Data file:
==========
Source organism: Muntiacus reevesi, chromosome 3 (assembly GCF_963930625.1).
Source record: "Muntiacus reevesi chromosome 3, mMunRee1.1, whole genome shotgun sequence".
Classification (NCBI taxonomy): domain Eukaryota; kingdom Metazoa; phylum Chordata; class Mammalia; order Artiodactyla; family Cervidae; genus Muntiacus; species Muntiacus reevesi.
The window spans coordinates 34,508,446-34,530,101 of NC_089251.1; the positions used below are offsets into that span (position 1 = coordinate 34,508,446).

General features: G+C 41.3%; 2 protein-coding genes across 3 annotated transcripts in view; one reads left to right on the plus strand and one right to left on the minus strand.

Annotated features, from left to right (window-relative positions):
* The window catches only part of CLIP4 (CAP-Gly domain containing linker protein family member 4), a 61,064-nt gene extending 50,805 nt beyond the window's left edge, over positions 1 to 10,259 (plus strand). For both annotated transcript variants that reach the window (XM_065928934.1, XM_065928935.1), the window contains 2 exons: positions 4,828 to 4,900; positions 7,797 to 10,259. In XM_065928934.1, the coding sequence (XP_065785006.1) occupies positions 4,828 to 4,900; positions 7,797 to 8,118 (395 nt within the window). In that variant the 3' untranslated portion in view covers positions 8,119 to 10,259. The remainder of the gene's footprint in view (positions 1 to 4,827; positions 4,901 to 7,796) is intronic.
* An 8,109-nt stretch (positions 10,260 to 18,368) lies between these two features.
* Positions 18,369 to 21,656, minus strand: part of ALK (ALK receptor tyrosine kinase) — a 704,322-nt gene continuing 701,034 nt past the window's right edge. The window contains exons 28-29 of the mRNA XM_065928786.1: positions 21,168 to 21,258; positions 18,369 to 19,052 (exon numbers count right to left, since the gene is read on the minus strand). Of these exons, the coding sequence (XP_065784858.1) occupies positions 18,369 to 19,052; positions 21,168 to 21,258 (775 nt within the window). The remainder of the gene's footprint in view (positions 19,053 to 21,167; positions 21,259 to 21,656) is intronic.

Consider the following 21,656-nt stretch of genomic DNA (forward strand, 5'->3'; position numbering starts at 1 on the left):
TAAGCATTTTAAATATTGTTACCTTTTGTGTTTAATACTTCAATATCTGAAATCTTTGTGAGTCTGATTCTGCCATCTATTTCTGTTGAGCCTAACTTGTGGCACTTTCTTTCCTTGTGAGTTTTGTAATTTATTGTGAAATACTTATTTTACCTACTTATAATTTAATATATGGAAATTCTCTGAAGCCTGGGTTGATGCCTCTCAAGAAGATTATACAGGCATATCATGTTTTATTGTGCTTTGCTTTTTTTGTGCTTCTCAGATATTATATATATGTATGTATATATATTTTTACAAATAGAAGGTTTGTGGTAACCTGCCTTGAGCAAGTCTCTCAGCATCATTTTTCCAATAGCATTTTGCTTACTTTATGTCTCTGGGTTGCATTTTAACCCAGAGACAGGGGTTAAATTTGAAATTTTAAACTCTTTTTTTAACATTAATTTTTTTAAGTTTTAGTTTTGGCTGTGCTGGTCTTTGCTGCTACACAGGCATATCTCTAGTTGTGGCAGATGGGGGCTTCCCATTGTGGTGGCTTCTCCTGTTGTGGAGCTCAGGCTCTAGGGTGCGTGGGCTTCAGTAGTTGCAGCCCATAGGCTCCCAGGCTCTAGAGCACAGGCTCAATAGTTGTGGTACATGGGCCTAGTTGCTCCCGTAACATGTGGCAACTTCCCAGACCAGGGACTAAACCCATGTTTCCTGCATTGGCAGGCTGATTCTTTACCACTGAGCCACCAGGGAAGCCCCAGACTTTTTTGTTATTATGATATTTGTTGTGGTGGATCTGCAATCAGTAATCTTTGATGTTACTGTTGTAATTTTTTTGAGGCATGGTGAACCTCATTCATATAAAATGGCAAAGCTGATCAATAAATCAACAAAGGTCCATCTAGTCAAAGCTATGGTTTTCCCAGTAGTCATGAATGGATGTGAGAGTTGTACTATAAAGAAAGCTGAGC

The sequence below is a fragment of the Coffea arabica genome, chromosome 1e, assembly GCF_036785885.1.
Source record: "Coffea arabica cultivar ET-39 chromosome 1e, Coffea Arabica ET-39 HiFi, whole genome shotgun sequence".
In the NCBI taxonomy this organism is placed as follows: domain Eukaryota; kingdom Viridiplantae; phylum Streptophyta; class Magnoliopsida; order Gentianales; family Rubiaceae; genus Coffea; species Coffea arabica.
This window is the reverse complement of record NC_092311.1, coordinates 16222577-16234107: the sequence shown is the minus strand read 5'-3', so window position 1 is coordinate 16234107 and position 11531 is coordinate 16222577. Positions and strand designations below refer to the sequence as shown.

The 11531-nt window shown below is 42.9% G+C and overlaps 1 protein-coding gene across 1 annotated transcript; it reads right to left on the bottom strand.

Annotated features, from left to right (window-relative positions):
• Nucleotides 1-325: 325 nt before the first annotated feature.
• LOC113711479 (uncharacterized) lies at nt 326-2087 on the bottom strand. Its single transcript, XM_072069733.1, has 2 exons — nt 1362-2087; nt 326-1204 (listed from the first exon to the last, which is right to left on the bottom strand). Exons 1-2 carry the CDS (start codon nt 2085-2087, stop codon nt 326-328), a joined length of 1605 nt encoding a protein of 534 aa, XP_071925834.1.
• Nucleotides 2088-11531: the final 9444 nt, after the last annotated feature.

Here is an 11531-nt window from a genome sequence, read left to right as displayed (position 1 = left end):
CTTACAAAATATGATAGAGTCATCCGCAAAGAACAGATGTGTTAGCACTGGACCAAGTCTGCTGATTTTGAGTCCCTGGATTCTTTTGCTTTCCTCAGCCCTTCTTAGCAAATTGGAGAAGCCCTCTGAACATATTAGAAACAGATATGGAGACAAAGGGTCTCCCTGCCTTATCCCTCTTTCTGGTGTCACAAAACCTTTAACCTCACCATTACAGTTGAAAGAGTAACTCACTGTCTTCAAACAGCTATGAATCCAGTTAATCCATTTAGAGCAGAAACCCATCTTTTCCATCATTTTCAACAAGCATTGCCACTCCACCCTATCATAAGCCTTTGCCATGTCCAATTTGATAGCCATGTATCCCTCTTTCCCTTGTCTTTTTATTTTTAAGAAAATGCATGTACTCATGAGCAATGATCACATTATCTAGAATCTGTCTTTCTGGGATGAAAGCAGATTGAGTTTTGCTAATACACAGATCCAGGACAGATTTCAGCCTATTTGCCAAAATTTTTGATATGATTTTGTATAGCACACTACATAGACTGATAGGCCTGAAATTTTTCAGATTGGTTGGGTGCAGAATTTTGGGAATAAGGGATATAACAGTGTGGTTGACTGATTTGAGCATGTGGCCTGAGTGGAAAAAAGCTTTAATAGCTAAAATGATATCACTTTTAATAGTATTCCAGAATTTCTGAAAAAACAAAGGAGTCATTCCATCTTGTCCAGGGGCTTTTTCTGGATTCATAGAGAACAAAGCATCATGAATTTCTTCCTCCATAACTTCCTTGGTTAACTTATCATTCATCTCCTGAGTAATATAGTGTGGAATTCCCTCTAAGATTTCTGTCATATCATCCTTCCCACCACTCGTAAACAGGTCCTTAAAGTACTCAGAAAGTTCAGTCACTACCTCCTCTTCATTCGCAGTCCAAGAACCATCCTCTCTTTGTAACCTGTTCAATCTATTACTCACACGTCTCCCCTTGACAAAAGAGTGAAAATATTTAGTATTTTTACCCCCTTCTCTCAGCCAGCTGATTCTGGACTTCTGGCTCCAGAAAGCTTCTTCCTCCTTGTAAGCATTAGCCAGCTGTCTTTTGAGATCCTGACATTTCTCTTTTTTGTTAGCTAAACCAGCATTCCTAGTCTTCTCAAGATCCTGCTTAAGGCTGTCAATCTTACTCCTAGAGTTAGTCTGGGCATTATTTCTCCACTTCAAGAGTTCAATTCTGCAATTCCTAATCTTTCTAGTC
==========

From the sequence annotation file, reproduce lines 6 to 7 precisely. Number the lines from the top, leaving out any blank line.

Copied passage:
Annotated features, from left to right (window-relative positions):
* The window catches only part of CLIP4 (CAP-Gly domain containing linker protein family member 4), a 61,064-nt gene extending 50,805 nt beyond the window's left edge, over positions 1 to 10,259 (plus strand). For both annotated transcript variants that reach the window (XM_065928934.1, XM_065928935.1), the window contains 2 exons: positions 4,828 to 4,900; positions 7,797 to 10,259. In XM_065928934.1, the coding sequence (XP_065785006.1) occupies positions 4,828 to 4,900; positions 7,797 to 8,118 (395 nt within the window). In that variant the 3' untranslated portion in view covers positions 8,119 to 10,259. The remainder of the gene's footprint in view (positions 1 to 4,827; positions 4,901 to 7,796) is intronic.